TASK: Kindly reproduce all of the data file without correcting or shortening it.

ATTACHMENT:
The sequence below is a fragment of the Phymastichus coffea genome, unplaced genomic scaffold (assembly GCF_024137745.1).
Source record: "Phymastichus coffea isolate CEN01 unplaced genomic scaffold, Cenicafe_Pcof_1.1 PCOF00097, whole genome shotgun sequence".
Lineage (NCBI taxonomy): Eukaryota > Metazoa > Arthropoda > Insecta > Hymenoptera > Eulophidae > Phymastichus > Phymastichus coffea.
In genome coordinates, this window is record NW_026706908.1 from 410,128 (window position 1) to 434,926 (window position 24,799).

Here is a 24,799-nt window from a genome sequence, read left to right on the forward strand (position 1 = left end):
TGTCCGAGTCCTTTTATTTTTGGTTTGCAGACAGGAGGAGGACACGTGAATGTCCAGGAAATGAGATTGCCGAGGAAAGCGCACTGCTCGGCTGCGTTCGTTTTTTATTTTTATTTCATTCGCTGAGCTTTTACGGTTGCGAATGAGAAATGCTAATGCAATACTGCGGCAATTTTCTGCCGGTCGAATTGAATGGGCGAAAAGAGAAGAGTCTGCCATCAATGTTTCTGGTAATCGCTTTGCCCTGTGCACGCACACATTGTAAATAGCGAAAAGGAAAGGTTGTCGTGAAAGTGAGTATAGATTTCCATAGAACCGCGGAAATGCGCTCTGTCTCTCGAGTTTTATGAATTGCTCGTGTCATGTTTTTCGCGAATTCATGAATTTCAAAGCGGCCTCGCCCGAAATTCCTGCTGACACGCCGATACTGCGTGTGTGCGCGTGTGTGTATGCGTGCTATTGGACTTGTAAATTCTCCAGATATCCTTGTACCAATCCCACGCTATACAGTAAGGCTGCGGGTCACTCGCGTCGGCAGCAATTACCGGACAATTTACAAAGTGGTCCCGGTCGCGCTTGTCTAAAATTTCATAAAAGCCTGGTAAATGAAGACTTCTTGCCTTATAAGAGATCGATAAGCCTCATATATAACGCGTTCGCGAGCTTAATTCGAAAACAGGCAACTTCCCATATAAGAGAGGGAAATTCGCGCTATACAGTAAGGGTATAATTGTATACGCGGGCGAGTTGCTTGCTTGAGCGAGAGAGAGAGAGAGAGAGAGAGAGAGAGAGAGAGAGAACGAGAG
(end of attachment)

The sequence below is a fragment of the Phymastichus coffea genome, unplaced genomic scaffold (assembly GCF_024137745.1).
Source record: "Phymastichus coffea isolate CEN01 unplaced genomic scaffold, Cenicafe_Pcof_1.1 PCOF00097, whole genome shotgun sequence".
Lineage (NCBI taxonomy): Eukaryota > Metazoa > Arthropoda > Insecta > Hymenoptera > Eulophidae > Phymastichus > Phymastichus coffea.
In genome coordinates, this window is record NW_026706908.1 from 410,128 (window position 1) to 434,926 (window position 24,799).

Here is a 24,799-nt window from a genome sequence, read left to right on the forward strand (position 1 = left end):
TGTCCGAGTCCTTTTATTTTTGGTTTGCAGACAGGAGGAGGACACGTGAATGTCCAGGAAATGAGATTGCCGAGGAAAGCGCACTGCTCGGCTGCGTTCGTTTTTTATTTTTATTTCATTCGCTGAGCTTTTACGGTTGCGAATGAGAAATGCTAATGCAATACTGCGGCAATTTTCTGCCGGTCGAATTGAATGGGCGAAAAGAGAAGAGTCTGCCATCAATGTTTCTGGTAATCGCTTTGCCCTGTGCACGCACACATTGTAAATAGCGAAAAGGAAAGGTTGTCGTGAAAGTGAGTATAGATTTCCATAGAACCGCGGAAATGCGCTCTGTCTCTCGAGTTTTATGAATTGCTCGTGTCATGTTTTTCGCGAATTCATGAATTTCAAAGCGGCCTCGCCCGAAATTCCTGCTGACACGCCGATACTGCGTGTGTGCGCGTGTGTGTATGCGTGCTATTGGACTTGTAAATTCTCCAGATATCCTTGTACCAATCCCACGCTATACAGTAAGGCTGCGGGTCACTCGCGTCGGCAGCAATTACCGGACAATTTACAAAGTGGTCCCGGTCGCGCTTGTCTAAAATTTCATAAAAGCCTGGTAAATGAAGACTTCTTGCCTTATAAGAGATCGATAAGCCTCATATATAACGCGTTCGCGAGCTTAATTCGAAAACAGGCAACTTCCCATATAAGAGAGGGAAATTCGCGCTATACAGTAAGGGTATAATTGTATACGCGGGCGAGTTGCTTGCTTGAGCGAGAGAGAGAGAGAGAGAGAGAGAGAGAGAGAGAGAGAACGAGAG